The Joint Deity-Welcoming Festival: Origins
This page examines the origins of the joint festival, with ideas proposed in the 1920s.
Evan N. Dawley, Becoming Taiwanese
Evan N. Dawley
Customs Assimilation Association
Japanese began to promote the reform of native religion, and its associated festivals, at least as early 1901, when one publication stated that one objective of Japanese rule in Taiwan was to turn the Taiwanese into “twentieth-century religionists” (nijū seiki no shūkyōsha; “Hontō no shūkyō kai,” Taiwan nichinichi shinpō, March 2, 1901). Two decades later, the same Customs Assimilation Association that had raised a moralistic critique of the Ghost Festival proposed a substantial transformation of the Qing'an, Dianji, and Chenghuang temples and their deity-welcoming festivals. In February 1921, it suggested that all three should combine their assets, along with those of a fourth, into a single foundation managed by the Association, and should merge their separate deity-welcoming festivals into one event held on the same day. The Taiwan nichinichi shinpō took note of this proposal:
The resources and management of Jilong's four temples—to Mazu, Chenghuang, Shengwang, and Taiyang Ma—are all separate from each other, and their individual tax relations are not beneficial, and so we hope to unite them as a foundation organization. Moreover, each temple's festival occurs on a different day, and there are a lot of redundant expenses, so now [we suggest] changing to hold them all on the same day. Since the unification is by the Customs Assimilation Association, therefore the resources and the temple affairs will all come under the management of the Customs Assimilation Association.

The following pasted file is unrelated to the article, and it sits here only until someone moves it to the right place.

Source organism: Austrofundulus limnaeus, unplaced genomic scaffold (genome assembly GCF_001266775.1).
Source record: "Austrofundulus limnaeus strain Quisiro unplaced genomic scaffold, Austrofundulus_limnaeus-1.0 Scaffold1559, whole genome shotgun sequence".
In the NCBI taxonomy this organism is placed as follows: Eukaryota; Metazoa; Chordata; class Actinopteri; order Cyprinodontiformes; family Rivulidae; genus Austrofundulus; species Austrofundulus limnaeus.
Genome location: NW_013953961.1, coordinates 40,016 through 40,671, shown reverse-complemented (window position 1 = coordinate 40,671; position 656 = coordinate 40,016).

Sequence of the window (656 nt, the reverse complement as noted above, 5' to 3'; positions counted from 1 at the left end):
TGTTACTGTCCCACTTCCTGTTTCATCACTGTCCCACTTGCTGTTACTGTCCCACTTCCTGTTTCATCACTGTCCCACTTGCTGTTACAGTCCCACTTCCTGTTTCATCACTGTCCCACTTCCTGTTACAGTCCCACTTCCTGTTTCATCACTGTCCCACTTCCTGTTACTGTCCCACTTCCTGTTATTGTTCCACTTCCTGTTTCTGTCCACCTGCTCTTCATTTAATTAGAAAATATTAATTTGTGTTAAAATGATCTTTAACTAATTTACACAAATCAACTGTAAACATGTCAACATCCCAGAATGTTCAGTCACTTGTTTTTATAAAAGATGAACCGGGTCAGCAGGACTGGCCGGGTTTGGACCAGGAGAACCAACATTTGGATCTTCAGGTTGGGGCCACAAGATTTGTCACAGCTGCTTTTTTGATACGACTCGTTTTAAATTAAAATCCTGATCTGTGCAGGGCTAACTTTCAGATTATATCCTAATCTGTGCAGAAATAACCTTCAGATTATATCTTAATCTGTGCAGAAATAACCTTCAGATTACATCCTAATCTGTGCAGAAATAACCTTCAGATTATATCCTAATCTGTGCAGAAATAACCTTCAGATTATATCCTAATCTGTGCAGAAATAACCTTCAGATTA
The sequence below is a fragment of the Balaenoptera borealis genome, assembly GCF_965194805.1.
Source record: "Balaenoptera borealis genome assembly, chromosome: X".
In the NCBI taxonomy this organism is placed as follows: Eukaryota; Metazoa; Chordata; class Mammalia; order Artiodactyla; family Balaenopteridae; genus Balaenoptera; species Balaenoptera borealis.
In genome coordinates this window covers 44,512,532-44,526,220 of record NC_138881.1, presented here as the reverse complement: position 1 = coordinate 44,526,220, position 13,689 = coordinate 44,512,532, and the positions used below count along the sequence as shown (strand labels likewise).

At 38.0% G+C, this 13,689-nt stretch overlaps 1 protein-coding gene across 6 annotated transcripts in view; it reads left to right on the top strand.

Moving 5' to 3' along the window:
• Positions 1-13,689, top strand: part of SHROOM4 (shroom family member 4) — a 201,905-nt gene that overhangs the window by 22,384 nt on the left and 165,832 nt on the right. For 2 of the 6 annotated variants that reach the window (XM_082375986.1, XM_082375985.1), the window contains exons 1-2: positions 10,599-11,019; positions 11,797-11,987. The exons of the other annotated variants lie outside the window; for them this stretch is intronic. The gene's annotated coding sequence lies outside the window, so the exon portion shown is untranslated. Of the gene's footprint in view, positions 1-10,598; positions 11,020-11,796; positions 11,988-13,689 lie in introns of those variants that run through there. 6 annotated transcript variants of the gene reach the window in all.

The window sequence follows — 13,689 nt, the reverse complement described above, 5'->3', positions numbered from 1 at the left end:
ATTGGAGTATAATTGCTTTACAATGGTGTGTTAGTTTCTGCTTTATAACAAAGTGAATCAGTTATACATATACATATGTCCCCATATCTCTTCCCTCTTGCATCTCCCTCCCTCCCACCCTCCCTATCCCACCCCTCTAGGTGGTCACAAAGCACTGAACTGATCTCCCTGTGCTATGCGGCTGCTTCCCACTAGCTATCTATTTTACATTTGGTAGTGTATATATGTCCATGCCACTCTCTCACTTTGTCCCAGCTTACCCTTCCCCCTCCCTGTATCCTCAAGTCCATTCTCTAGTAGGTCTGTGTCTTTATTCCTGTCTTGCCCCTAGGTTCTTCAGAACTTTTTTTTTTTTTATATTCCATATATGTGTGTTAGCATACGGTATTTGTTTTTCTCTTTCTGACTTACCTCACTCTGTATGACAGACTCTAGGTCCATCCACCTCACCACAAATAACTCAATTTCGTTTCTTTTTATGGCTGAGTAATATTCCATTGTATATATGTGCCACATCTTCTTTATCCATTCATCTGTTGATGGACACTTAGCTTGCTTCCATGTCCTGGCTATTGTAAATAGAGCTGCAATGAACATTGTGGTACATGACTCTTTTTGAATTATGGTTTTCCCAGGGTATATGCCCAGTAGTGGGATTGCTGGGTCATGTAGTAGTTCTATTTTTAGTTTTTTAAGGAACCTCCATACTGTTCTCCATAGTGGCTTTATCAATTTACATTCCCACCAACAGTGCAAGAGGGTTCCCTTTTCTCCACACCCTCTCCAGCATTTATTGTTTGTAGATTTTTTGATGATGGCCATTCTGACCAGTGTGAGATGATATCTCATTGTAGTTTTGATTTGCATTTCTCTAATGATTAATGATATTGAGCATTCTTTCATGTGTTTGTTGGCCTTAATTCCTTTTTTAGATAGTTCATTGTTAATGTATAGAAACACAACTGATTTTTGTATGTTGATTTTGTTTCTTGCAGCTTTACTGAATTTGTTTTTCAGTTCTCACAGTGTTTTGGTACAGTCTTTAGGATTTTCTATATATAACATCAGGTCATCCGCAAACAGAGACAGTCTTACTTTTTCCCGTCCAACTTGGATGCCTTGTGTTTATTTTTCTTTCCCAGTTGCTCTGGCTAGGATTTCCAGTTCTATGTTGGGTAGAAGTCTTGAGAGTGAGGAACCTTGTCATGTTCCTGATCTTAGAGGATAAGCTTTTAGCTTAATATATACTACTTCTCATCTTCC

A couple months later, it reiterated the proposal at its annual meeting, adding that the day of the joint festival should coincide with the annual Shinto festival of the Jilong Shrine. The Association did not try to compromise the functional and physical autonomy of the temples, nor did it call for a reduction in the size of their territorial cults; the sacred terrain would remain unchanged, only the date of its reinscription would be altered:
Regarding this year's new business, in Jilong, the festivals that are currently scattered among six Taiwanese temples should all be held on the same day as the Jilong Shrine festival, and thereby each year some 30-40,000 yen in expenses could be saved.
Jilong's Taiwanese did not embrace that alteration during the early 1920s, and the proposal went nowhere at the time.